Evidence-based recommendations for gastrointestinal cancers during the COVID-19 pandemic by the Brazilian Gastrointestinal Tumours Group

22 May 2020
Rachel P Riechelmann, Renata D’Alpino Peixoto, Gustavo Dos Santos Fernandes, Rui F Weschenfelder, Gabriel Prolla, Duilio Rocha Filho, Aline Chaves Andrade, Marcela Crosara, Juliana Florinda M Rego, Rene C Gansl, Felipe Coimbra, Samuel Aguiar Jr, Elisângela Carvalho, Paulo M Hoff, Anelisa K Coutinho

Purpose: As of 2020, the world is facing the great challenge of the COVID-19 (Coronavirus disease 2019) pandemic, caused by the SARS-CoV-2 virus. While the overall mortality is low, the virus is highly virulent and may infect millions of people worldwide. This will consequently burden health systems, particularly by those individuals considered to be at high risk of severe complications from COVID-19. Such risk factors include advanced age, cardiovascular and pulmonary diseases, diabetes and cancer. However, few data on the outcomes of cancer patients infected by SARS CoV-2 exist. Therefore, there is a lack of guidance on how to manage cancer patients during the pandemic. We sought to propose specific recommendations about the management of patients with gastrointestinal malignancies.

Methods: The Brazilian Gastrointestinal Tumours Group board of directors and members sought up-to-date scientific literature on each tumour type and discussed all recommendations by virtual meetings to provide evidence-based—and sometimes, expert opinion—recommendation statements. Our objectives were to recommend evidence-based approaches to both treat and minimise the risk of COVID-19 for cancer patients, and simultaneously propose how to decrease the use of hospital resources at a time these resources need to be available to treat COVID-19 patients.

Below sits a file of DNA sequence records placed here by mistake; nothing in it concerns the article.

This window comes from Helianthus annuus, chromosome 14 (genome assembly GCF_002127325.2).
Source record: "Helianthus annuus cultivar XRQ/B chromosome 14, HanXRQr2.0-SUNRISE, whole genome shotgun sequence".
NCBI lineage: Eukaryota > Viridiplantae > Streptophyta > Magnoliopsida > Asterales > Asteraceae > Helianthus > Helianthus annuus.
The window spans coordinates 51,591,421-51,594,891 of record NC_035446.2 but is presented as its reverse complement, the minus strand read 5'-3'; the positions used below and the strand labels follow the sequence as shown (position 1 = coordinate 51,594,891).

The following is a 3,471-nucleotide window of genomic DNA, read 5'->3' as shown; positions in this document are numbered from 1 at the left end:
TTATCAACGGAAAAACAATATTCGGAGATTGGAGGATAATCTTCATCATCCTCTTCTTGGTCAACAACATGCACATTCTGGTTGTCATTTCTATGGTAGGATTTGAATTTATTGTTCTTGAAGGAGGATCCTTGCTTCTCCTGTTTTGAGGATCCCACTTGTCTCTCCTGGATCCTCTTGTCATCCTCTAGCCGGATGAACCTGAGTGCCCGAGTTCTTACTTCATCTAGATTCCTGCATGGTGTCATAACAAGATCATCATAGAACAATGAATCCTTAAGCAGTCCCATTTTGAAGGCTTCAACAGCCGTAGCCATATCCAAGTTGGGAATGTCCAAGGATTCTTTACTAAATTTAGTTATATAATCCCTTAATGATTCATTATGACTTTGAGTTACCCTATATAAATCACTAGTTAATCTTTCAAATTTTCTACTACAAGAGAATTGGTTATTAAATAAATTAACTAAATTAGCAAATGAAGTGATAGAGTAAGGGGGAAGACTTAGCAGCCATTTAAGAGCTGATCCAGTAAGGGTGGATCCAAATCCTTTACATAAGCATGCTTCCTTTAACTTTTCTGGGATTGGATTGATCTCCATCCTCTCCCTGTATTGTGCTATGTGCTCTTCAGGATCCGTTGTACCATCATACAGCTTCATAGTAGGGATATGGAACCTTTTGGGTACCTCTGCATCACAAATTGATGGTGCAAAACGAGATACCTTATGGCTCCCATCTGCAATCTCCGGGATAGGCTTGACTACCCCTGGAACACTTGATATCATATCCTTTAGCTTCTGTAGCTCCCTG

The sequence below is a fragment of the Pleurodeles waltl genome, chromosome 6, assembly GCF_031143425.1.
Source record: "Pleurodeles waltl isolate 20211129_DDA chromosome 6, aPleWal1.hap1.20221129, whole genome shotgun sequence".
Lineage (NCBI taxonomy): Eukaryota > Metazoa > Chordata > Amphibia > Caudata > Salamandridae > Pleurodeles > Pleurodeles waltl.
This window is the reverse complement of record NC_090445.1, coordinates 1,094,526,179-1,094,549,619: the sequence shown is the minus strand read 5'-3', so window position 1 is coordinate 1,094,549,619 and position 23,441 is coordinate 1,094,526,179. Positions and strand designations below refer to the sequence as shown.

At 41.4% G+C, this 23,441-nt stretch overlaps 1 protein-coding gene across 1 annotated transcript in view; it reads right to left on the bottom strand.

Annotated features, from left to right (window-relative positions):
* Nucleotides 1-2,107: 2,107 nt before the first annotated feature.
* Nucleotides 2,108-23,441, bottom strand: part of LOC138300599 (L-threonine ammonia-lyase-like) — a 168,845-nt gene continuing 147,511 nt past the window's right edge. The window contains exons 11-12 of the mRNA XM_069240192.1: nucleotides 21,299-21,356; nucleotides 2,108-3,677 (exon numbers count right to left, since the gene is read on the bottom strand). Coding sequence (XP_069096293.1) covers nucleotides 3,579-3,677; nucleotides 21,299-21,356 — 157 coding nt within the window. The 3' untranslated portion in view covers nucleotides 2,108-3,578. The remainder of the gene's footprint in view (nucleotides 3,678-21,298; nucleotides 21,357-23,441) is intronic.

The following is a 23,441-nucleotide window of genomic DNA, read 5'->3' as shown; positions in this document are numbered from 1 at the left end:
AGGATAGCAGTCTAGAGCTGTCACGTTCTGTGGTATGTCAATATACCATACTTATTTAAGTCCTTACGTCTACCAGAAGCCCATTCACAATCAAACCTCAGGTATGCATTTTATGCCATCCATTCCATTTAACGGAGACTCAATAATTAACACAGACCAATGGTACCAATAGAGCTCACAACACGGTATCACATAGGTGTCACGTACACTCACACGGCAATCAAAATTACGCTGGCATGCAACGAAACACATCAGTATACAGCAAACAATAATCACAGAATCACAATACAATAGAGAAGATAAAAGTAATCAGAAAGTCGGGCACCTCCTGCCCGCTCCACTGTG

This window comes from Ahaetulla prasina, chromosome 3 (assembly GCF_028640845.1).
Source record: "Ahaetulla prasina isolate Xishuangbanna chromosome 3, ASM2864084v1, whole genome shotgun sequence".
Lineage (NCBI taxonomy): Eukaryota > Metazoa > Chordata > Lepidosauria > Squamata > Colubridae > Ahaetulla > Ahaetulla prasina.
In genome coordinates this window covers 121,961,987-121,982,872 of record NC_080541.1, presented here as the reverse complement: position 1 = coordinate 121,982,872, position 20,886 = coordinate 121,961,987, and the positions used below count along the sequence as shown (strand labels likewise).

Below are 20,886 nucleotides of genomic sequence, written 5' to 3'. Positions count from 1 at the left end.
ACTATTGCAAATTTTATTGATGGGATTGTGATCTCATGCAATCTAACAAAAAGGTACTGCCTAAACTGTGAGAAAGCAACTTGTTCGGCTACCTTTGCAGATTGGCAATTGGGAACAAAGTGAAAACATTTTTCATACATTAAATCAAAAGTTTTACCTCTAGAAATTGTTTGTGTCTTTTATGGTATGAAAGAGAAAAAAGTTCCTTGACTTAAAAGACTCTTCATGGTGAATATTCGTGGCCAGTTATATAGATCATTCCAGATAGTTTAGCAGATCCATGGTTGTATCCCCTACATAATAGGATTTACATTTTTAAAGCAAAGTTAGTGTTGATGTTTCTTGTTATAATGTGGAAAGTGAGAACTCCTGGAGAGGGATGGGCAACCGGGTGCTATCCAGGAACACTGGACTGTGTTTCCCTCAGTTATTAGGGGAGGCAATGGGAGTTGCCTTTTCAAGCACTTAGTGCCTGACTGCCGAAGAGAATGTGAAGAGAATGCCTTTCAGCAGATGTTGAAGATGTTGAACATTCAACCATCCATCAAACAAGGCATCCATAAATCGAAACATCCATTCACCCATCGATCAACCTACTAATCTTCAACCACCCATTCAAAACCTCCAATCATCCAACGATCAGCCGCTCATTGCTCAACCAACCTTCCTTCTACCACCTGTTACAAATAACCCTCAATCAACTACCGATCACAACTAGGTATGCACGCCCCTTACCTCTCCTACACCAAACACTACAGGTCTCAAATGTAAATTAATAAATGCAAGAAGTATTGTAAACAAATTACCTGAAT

Results: Overall and tumour-specific recommendations were made by stage (including surgical, locoregional, radiotherapy, systemic treatments and follow-up strategies) for the most common gastrointestinal malignancies: esophagus, gastric, pancreas, bile duct, hepatocellular, colorectal, anal cancer and neuroendocrine tumours.

Conclusions: Our recommendations emphasise the importance of treating cancer patients, using the best evidence available, while simultaneously taking into consideration the world-wide health resource hyperutilisation to treat non-cancer COVID-19 patients

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